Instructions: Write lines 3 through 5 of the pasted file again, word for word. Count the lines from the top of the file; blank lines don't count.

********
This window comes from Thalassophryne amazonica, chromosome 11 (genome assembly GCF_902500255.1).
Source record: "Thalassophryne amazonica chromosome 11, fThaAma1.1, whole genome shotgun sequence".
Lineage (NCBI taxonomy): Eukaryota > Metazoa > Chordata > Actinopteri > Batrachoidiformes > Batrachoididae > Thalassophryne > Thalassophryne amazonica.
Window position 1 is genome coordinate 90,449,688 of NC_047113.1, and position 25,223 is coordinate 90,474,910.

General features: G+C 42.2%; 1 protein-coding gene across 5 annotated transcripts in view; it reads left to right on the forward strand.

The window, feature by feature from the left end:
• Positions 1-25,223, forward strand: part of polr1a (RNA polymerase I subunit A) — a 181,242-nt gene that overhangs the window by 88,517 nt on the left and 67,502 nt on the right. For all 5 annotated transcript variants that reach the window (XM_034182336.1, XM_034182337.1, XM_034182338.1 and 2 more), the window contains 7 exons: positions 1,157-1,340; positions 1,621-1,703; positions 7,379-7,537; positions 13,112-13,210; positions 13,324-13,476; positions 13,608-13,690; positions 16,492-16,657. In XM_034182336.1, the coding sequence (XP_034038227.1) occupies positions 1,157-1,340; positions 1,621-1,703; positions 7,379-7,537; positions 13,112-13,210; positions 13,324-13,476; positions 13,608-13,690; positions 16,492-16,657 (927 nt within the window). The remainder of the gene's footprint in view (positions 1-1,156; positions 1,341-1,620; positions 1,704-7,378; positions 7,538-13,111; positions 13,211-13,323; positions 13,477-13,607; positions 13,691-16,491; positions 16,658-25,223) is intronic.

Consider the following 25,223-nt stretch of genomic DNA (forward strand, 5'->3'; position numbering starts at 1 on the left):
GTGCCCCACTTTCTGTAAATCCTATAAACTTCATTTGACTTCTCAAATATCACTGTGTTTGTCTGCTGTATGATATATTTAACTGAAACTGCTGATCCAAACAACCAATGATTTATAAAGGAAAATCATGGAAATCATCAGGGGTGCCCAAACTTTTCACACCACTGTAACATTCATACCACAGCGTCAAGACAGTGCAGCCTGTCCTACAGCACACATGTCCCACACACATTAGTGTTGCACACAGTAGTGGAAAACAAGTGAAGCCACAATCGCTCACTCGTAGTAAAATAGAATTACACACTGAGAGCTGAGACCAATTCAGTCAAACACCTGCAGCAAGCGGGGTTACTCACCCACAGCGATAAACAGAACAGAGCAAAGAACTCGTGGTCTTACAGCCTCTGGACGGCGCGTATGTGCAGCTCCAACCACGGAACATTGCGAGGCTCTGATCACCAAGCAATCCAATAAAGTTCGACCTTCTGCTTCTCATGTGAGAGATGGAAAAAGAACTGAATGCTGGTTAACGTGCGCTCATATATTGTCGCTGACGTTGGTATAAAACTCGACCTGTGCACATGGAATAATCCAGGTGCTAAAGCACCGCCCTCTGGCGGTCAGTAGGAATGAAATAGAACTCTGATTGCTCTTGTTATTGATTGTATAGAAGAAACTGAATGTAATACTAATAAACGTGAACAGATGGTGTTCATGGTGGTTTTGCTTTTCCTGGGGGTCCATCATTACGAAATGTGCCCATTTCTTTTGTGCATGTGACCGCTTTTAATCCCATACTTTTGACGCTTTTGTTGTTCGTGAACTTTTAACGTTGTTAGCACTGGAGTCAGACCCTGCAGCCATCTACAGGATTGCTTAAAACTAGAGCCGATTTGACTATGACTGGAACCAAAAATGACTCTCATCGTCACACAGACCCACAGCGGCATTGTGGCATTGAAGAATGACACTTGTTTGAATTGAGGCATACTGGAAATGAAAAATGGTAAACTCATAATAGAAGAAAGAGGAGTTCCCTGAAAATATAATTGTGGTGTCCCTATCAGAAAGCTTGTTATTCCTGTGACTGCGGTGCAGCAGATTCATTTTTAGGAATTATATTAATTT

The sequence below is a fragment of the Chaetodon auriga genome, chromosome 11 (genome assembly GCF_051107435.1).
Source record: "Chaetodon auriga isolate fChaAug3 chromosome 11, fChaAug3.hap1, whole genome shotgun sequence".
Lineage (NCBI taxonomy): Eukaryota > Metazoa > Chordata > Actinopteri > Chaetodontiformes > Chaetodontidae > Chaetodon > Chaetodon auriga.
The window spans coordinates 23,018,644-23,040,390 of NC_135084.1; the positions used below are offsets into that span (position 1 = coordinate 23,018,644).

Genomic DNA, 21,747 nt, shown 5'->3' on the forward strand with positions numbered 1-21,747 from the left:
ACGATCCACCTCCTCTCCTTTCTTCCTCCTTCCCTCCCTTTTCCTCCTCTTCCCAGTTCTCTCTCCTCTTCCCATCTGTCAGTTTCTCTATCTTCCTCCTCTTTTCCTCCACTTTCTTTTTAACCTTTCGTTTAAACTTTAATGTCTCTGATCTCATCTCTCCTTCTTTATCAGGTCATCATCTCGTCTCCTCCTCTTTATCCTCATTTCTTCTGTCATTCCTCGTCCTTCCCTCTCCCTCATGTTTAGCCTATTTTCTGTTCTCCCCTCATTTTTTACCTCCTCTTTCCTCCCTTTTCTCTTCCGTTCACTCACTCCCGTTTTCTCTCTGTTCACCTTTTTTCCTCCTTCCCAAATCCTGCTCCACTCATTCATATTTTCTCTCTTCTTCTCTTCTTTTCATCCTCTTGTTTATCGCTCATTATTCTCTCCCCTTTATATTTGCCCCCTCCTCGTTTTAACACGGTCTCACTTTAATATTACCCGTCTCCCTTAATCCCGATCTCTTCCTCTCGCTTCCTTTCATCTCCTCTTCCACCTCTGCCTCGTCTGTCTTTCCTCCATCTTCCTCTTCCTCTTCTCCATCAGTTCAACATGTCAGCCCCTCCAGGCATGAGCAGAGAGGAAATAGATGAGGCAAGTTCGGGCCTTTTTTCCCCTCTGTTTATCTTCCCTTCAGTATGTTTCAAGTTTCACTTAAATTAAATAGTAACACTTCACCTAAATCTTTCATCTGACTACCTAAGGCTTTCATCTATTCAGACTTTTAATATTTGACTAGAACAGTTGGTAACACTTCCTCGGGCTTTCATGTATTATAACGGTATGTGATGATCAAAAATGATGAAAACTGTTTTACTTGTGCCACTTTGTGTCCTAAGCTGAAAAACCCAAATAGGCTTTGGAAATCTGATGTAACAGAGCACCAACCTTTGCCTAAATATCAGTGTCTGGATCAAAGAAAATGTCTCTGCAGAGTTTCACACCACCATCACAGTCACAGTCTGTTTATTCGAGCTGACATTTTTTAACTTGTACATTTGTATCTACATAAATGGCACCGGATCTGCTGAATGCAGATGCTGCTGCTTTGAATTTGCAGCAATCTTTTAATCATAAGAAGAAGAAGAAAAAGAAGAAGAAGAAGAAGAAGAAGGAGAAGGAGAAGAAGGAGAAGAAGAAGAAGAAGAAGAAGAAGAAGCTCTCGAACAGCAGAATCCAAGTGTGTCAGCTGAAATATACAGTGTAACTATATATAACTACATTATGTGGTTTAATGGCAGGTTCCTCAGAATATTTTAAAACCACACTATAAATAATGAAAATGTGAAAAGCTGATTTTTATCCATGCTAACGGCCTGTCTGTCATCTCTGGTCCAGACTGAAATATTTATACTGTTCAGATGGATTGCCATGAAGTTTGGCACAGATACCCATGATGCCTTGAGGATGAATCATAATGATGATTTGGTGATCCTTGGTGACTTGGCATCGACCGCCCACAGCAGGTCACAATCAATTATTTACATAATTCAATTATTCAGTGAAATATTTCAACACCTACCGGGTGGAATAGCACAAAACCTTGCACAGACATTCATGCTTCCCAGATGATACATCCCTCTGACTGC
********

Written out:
Lineage (NCBI taxonomy): Eukaryota > Metazoa > Chordata > Actinopteri > Batrachoidiformes > Batrachoididae > Thalassophryne > Thalassophryne amazonica.
Window position 1 is genome coordinate 90,449,688 of NC_047113.1, and position 25,223 is coordinate 90,474,910.

General features: G+C 42.2%; 1 protein-coding gene across 5 annotated transcripts in view; it reads left to right on the forward strand.